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The Truth About E-mail Marketing?

Whenever someone posts an article with a title like this I get just a little suspicious. There are far too many people out here claiming to have "the Truth" ... "the One Truth".

But there really never is "one" truth ... and as always, it's in the eye of the beholder.

It's the same with the article titled "The Truth About E-mail Marketing", published in the latest DEMC e-zine issue.

While Abbie Drew, the editor, lists some very sensible advice for e-mail marketers, there are two paragraphs that are questionable from the viewpoint of "the truth":

"Thus despite the spam, permission based email favorability as a promotional medium is on the rise. Two recent surveys highlight this phenomena. The first study conducted by IPT asked 3,378 consumers their preferred marketing communication channel. The results showed TV at 39% and email only 7% behind at 32%. Email is clearly challenging TV as a dominant marketing medium.

The second study, DoubleClick's annual consumer email study, found that consumers would like email to replace other forms of marketing. 54% said they would like email to replace telemarketing. 45% said they would like it to replace in-person sales calls. 40% said it should replace direct postal mail promotions and 33% said it should replace retail offers and coupons."

Do these findings really say that e-mail is becoming increasingly effective or at least maintaining its power?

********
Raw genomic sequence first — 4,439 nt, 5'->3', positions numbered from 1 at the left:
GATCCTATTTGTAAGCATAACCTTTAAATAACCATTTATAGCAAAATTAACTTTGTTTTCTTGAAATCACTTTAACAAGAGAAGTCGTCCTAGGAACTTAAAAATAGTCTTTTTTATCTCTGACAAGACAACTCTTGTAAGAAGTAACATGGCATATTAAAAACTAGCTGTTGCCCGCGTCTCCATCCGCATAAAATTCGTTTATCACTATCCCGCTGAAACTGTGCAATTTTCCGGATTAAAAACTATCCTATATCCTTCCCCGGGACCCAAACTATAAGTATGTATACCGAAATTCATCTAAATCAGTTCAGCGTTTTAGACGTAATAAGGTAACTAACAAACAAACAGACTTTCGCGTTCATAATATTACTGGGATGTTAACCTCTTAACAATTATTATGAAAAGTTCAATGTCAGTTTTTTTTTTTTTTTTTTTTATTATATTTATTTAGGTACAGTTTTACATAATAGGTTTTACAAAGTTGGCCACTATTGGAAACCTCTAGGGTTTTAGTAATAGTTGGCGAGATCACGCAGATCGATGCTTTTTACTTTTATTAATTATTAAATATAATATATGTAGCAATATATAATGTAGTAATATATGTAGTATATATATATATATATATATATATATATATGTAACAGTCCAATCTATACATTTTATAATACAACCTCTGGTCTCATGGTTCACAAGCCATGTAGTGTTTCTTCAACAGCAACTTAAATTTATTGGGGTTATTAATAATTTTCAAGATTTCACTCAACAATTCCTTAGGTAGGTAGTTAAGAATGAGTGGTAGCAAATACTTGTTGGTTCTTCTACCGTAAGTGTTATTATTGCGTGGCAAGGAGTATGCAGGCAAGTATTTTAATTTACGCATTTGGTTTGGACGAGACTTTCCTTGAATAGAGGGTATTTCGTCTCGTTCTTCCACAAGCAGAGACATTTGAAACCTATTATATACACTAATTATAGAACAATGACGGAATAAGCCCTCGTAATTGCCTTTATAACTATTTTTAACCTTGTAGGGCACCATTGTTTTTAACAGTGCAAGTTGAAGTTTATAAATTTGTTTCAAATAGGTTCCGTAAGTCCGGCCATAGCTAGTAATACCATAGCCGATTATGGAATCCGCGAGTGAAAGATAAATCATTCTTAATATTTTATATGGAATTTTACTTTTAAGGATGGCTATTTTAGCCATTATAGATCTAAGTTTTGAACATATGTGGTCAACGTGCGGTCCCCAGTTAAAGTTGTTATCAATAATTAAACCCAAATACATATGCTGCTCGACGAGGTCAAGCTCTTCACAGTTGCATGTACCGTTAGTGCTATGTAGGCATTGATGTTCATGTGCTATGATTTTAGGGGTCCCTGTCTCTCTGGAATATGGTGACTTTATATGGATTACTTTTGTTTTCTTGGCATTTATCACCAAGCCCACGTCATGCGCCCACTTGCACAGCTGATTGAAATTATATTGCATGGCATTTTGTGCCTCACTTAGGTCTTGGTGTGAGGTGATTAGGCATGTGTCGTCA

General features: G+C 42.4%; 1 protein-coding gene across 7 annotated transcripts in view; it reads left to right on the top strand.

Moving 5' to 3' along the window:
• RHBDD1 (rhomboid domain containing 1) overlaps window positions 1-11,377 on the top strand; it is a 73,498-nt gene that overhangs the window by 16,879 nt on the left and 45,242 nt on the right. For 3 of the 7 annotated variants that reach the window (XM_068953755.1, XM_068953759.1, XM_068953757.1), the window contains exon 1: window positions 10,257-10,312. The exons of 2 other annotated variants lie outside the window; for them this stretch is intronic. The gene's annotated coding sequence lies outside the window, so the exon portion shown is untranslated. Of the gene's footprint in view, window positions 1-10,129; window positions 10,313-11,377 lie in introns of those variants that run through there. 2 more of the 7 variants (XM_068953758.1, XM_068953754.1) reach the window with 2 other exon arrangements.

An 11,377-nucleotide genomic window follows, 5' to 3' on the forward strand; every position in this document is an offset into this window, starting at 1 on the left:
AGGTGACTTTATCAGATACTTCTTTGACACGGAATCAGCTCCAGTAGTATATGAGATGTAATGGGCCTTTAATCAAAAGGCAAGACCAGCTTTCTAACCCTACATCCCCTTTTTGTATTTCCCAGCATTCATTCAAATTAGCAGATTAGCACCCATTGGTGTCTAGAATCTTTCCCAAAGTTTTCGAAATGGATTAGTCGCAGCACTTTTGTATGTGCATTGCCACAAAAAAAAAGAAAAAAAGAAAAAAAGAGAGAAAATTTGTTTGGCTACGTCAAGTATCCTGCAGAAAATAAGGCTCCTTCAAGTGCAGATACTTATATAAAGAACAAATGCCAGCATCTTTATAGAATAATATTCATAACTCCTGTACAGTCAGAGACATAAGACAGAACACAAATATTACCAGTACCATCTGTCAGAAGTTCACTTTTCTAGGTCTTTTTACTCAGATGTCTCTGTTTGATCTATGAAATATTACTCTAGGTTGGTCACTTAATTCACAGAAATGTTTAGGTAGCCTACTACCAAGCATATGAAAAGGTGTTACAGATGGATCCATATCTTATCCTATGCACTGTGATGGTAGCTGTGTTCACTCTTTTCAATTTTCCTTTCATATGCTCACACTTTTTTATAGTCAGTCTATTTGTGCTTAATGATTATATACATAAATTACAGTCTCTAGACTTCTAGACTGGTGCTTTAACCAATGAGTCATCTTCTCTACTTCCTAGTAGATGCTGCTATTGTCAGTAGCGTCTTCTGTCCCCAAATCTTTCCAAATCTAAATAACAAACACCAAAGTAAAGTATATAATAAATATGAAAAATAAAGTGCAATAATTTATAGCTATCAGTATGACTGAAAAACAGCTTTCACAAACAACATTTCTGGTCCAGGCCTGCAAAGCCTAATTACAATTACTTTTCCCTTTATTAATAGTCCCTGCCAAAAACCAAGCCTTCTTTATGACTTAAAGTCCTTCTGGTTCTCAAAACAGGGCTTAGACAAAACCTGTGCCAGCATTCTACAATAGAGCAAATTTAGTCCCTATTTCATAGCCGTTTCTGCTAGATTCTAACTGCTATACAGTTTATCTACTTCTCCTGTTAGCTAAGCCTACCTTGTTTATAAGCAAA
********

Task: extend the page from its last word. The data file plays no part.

Let's take a look at the first statement: E-mail is challenging TV as a dominant marketing medium.

Yes, e-mail is getting increased "advertising popularity" from consumers, but does that really mean that it's working better?

We have to admit TV advertising is less obtrusive. With the number of channels available to us, we simply switch when it's commercial time. But when we do that, we don't see the ads. They don't bother us all that much because we've grown to ignore them ... the "switching away process" has become so natural to us that we don't even mind it any more.

And it's also quite easy to do that with e-mail --> if we even detect a commercial message with low relevancy we simply delete it without giving it a second thought.

Does that make e-mail an effective marketing channel?

And quite naturally, taking a look at the DoubleClick study, people want e-mail to replace some other direct marketing tools. Isn't it eaiser to delete some unwanted e-mail than to have to answer the phone and then hang-up?

In spite of the spam problem, it seems that people still have more power over their activities when using e-mail than with many other marketing tools ... more power to quickly and easily delete unwanted messages.

But does that translate in to e-mail being a more effective marketing channel?

To put more perspective in to this, take a look at an article published here quite some time ago, about what the American public feels about marketing.

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